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Iceland

Open Banking

Open Finance

Fintech solutions have enabled the financial industry to change rapidly in the most sparsely populated country in Europe.

99% of houses in Iceland¬†have internet access. 88% of Icelandic mobile phones are smartphones. The proportion of 14‚Äď76-year-olds using digital banking is 94% in Iceland.

Iceland falls under the PSD2 legislation and has adopted Berlin Group’s NextGenPSD2 standard.¬†PSD2¬†is a European Directive that regulates electronic payment services and was implemented in all EEA countries in 2016 and went live in September 2019.¬†The Financial¬†Supervisory Authority¬†is the financial authority in Iceland.

In their European Open Banking league, Yapily ranked Iceland 18th out of 18 countries because Open Banking is a very low priority for regulators, and there is no guidance around implementation in Iceland.  Whilst Iceland’s level of Open Banking maturity is not yet comparable to its larger and more advanced European counterparts, it has made progress with a growing Fintech scene. This, coupled with its smaller ecosystem, suggests that Iceland has the potential to move quickly on Open Banking if it should wish to in future. Yapily states that for Open Banking in Iceland to take shape, the Central Bank must move quicker in providing a set of minimum standards and expectations on how it can and should be implemented. Setting up specific legislation or a regulatory sandbox aimed at Iceland’s Fintech community would be a great place to start.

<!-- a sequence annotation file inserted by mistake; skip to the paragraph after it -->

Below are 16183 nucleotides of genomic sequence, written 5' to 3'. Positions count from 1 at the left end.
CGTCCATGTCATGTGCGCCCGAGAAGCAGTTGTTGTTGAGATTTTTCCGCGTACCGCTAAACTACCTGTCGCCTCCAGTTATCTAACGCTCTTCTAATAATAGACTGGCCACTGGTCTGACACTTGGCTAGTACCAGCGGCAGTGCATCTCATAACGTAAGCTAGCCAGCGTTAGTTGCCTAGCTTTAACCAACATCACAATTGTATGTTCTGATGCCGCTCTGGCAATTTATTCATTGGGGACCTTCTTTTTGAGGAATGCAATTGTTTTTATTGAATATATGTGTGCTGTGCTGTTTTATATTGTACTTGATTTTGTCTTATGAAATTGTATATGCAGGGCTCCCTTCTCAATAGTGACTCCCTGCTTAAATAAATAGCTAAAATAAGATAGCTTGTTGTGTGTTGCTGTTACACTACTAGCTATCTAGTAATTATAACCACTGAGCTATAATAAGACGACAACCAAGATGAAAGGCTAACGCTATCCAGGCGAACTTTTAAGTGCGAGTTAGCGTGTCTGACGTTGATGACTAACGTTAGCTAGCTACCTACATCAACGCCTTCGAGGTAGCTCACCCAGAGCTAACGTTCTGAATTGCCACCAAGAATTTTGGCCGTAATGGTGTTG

According to The Global Findex Database, 100% of Icelandic adults had bank accounts in 2021. Icelanders are considered to have a high adoption rate towards new financial solutions, and Fintech solutions are provided by both independent businesses and commercial banks.

Yapily states that Open Banking is a very low priority for regulators in Iceland and there is no guidance around implementation. Iceland has a relatively small financial system. As such, industry coordination becomes easier. The regulatory bodies could move quicker in providing a set of minimum standards and expectations on how Open Banking should be implemented and then allow the industry to develop its own solutions by a specified deadline.

Fintech solutions have enabled the financial industry to change rapidly in Iceland. Icelanders are considered to have a high adoption rate of new financial solutions, and Fintech solutions are provided by both independent businesses and commercial banks. There are 25 Fintech startups in Iceland. In 2018, the Association of Fintech Companies and the Fintech Cluster were established to strengthen innovation and cooperation.

Iceland ranks high in ease of finding skilled employees.

No regulatory sandbox has been established in Iceland; however, the Central Bank of Iceland has set up a Fintech help desk to assist those who aim to establish new Fintech services.

Iceland¬†has adopted the Berlin Group’s NextGenPSD2 technical standard.